INTRODUCTION AND BRIEF DESCRIPTION
An appellant in custody has the right to be present at the hearing of their appeal, if they choose.
Section 688(1) of the Criminal Code of Canada outlines an appellant's right to be present at the hearing of their appeal if they are in custody. The right to be present at the hearing is an important aspect of the Criminal Code as it ensures that the appellant is able to participate in their appeal fully. This section acknowledges that an appellant has a choice in attending their appeal hearing, and it is not mandatory. However, if the appellant wishes to attend, they are entitled to do so. This decision may depend on a range of factors, such as their personal circumstances or the likelihood they would receive bail while waiting for their hearing. Section 688(1) also recognizes that there are exceptions to this entitlement under subsection (2). This subsection outlines that, in certain cases, an appellant may be excluded from attending their hearing. These include situations where the appellant may pose a security threat, where attending would be detrimental to the administration of justice, or where it is not practical to allow attendance, such as in complex, large-scale cases. Overall, it is essential that an appellant is given the opportunity to attend their appeal hearing, as it upholds the principles of fair trial rights. By being present at the hearing, the appellant is able to respond to any questions, provide their interpretation of events, and have their views taken into consideration in rendering a fair and just decision.
Section 688(1) of the Criminal Code of Canada provides an important right to appellants who are in custody. This section guarantees the right of the appellant to be present at the hearing of the appeal if he or she so desires, subject to certain limitations. This provision is of significant importance as it is fundamental to the functioning of an effective justice system that the accused person is given an opportunity to participate fully in the criminal justice process, particularly when it comes to their appeal rights. This right of appeal is fundamental to securing justice in our society and to the protection of individual rights. It provides a necessary mechanism for the court to correct any errors or mistakes that may have occurred in the lower court. However, it is important to note that this particular right of appeal does not necessarily entail a right of release for a person in custody. The right to be present at the hearing of an appeal relates solely to the appellant's participation in the process, not to their release from custody. It is also worth noting that this right of present refers to the physical presence of the appellant in the courtroom. This means that the appellant can see and hear the proceedings, and can respond to any questions or arguments that may be made. Thus, it is considered a substantive right that is crucial to the right of an accused individual to a fair trial. However, it is important to note that this right is not absolute. Subsection (2) of section 688 of the Criminal Code states that in cases where the appellant is serving a sentence for a different offense, the court may make an order preventing the appellant from being present at the hearing. This may occur, for example, in cases where the appellant is deemed to be a flight risk or poses a threat to public safety. Further, there may be circumstances where the court determines that an appellant is not capable of participating in the hearings, even if they are physically present. For example, if the appellant is suffering from a severe mental illness, or if they are unable to comprehend the proceedings, then the court may determine that their presence at the hearing would not be conducive to justice. In such cases, the court may appoint a representative to act in the interests of the appellant, which could include speaking on their behalf. In conclusion, section 688(1) of the Criminal Code of Canada guarantees an important right to appellants who are in custody. This right ensures that the accused has an opportunity to participate fully in the criminal justice process, particularly when it comes to their appeal rights. While there may be limitations to this right, such as preventing the appellant from being present due to safety or mental health concerns, it remains a crucial aspect of our justice system. Ultimately, the right of an accused to be present at their own appeal guarantees their access to justice and reinforces the foundational values of our legal system.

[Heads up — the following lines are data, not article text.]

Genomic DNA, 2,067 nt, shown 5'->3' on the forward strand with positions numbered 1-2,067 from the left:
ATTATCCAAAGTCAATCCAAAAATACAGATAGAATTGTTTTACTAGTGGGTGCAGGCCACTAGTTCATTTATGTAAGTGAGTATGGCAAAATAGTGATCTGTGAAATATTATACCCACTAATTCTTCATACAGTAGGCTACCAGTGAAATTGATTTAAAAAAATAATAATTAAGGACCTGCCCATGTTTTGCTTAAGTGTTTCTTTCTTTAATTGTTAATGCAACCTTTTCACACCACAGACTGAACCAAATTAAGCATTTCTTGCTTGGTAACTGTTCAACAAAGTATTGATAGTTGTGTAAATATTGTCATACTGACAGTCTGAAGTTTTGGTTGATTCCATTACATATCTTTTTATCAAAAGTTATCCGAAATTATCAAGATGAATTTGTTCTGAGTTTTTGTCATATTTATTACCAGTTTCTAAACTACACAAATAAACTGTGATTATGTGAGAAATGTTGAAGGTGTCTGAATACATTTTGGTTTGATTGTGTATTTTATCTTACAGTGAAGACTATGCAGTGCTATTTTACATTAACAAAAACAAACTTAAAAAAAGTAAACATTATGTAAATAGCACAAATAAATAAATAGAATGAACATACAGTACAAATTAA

When dealing with section 688(1) of the Criminal Code of Canada, there are several strategic considerations that need to be taken into account. This provision is important because it allows an appellant who is in custody to be present at the hearing of their appeal. However, this right is subject to certain limitations and exceptions, and there are several strategic considerations that need to be taken into account when deciding whether or not to exercise this right. One of the primary strategic considerations when dealing with section 688(1) is the potential impact on the appellant's case. If the appellant is in custody, it may be in their best interest to be present at the hearing of their appeal, as this can allow them to present evidence and arguments in support of their case. However, there are also risks associated with appearing in person, as the appellant may say something that could harm their case or they could be perceived negatively by the judge or jury. Another consideration is the practicalities of appearing in person. If the appellant is in custody in a remote location, it may be difficult for them to attend the hearing in person, and there may be logistical challenges associated with getting them to the courthouse. Additionally, if the appellant has a health condition or disability that makes it difficult for them to travel or be present in court, this may impact their decision to attend the hearing. Furthermore, there may be strategic considerations around whether the appellant should be represented by counsel at the hearing. If the appellant has legal representation, their lawyer can make arguments on their behalf and may be able to present evidence that supports their case. However, if the appellant does not have legal representation, they may struggle to present their case effectively and could be at a disadvantage. Considering these strategic considerations, there are several strategies that could be employed when dealing with section 688(1). One strategy is to weigh the potential benefits and risks of appearing in person and make a decision based on what will serve the appellant's case best. This may involve consulting with legal counsel or other advisors to help the appellant make an informed decision. Another strategy is to explore alternatives to appearing in person. For example, the appellant may be able to participate in the hearing via videoconference or telephone, which can reduce some of the logistical challenges associated with attending the hearing in person. Alternatively, the appellant could be represented by legal counsel, who can make arguments and present evidence on their behalf. Overall, there are several strategic considerations that need to be taken into account when dealing with section 688(1) of the Criminal Code of Canada. By understanding the potential benefits and risks of appearing in person, and considering alternatives such as videoconferencing or legal representation, appellants can make informed decisions that serve their best interests.